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Judging a Book by Its Cover

James Cary

James CaryA few years ago, bookshops began selling large numbers of books that had black or red covers, with red, black or white writing on the front. Klein's No Logo, Monbiot's Captive State and Bakan's The Corporation. I read a few of them. I even took a discounted subscription of New Statesman (which is also red, white and black).

I began to flag while reading Schlosser's Fast Food Nation. Soon I realized the low whining sound in my ears was not tinnitus but a mental condition picked up from prolonged exposure to books by Klein, Monbiot and company. (Oops. Not 'company'. Companies are bad. They can lead to oppression. Compatriots? Oops. No. Patriotism is bad too. Can lead to racism. Comrades?) Ultimately, I just didn't agree with their view of the role of the state. This affects everything. They assume all decent people want an interventionist state. They believe the government should provide things and plan economies. They are on the left. I am not.

Now when I see a book with a black cover, a white blob and some red writing, I tend not to bother. Daniel Finkelstein, of The Times and the Tories, has his own system. The warning sign is positive cover quote from Noam Chomsky. A recommendation from Chomsky renders the book unworthy of his precious time.

The Finkelstein system has the danger of doing to the Left what the Left enjoy doing to the Right. Labelling them. Labels are a powerful and deceitful way of removing someone from a debate, or writing them off. Sir Humphrey Appleby explains this to Bernard in Yes, Prime Minister. A Christian is in line to be the next Governor of the Bank of England, so Sir Humphrey encourages labelling him, calling him 'a lay preacher' and 'a zealot' with the intention of smearing his name.

The Left has had wonderful success with its labeling. Its smearing is second to none. In fact, it is now socially impossible to stand on the Right without shame. Right Wing = reactionary = conservative = capitalist = fascist = racist. If you are one of those things, you must be all of them. It's a triumph of spin and language.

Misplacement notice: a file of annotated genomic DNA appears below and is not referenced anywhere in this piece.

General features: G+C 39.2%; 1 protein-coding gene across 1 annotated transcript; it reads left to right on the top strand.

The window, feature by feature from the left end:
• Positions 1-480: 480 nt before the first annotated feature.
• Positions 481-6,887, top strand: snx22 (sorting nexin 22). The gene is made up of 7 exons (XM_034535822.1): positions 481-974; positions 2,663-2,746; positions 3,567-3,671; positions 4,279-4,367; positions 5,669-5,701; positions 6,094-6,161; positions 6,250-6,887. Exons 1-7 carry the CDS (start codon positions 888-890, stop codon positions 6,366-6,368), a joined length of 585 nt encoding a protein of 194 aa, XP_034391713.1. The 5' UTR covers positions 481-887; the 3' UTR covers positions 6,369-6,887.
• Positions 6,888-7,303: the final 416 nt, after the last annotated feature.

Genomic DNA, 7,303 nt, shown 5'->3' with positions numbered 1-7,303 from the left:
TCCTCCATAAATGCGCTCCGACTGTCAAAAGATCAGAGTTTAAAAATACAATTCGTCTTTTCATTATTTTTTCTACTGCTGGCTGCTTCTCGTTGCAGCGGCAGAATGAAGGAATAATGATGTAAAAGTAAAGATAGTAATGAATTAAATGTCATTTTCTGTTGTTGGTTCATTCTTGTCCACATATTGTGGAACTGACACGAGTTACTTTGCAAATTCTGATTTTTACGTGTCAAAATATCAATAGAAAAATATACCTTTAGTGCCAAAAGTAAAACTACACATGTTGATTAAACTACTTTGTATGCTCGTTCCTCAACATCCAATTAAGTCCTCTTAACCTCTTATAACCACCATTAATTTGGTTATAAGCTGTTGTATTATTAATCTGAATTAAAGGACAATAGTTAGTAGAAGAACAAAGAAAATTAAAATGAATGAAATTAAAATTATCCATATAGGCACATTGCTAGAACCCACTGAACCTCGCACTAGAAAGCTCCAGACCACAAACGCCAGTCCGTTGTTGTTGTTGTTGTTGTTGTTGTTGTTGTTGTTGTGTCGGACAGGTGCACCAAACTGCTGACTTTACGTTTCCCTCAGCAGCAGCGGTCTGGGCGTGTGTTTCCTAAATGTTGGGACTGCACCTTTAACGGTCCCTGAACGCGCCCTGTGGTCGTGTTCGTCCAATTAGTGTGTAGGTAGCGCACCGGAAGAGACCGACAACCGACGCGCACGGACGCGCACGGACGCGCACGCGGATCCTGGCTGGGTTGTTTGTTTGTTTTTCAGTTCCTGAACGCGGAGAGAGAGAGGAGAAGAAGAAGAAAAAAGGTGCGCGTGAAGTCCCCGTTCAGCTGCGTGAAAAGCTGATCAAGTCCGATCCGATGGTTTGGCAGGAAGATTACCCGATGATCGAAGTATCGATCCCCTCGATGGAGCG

'Fascist' is wonderful, visceral word that trips off the tongue beautifully. The 'F' makes it sounds like a swearing. Fascist. The next step is to call them a Nazi, joke about the train running on time and then put swastikas on their literature. They hate that. Because it works. It's so effective it is now widely believed that the Right must be Wrong simply because they are Fascists. Which they are not. Margaret Thatcher was accused of being a Fascist 25 years ago when she took on the miners. Which she was not.

I personally oppose an interventionist state. My understanding of the Bible is that the State has only a magisterial role to which all citizens, Christians and all, must submit. Beyond that the state has zero legitimate function. I am on the political Right. Why, then, must the deeply offensive assumption be that I am fascist. And therefore a racist? I am neither. I quite like England. I find jokes about the French funny. That's about as far as it goes.

I remember learning about Nazis at school - and hearing that the word is short for 'National Socialists'. Socialists. How can the Nazis be socialists if they're on the Far Right? Maybe the label is the problem. I've been reading Liberal Fascism by Jonah Goldberg who points out the glaringly obvious that has been ignored for so long. Nazis were, of course, fascists. They were also racists. Mussolini, the darling of the Left in the USA for many years (until about September 1939) was a proper fascist - he practically invented it - but even he couldn't understand Hitler's extreme racism. Mussolini believed in revolution and state imposition through violence. But why pick on a race? Shalom Auslander says 'Racism makes no sense. There are so many reasons to dislike're going to go with color?'

Ultimately, Fascists, like Communists, consider the state to be our only hope of delivering utopia or heaven today, tomorrow or soon-ish. So everything has to be subservient to the state, especially the church and the family. They advocate spending huge sums of money on vast public works. And they extend the powers of the police to enforce state-based liberty, and make certain opinions a crime in themselves. Er, isn't that the Left? And doesn't it sound familiar? Maybe New Labour's not a sell-out after all.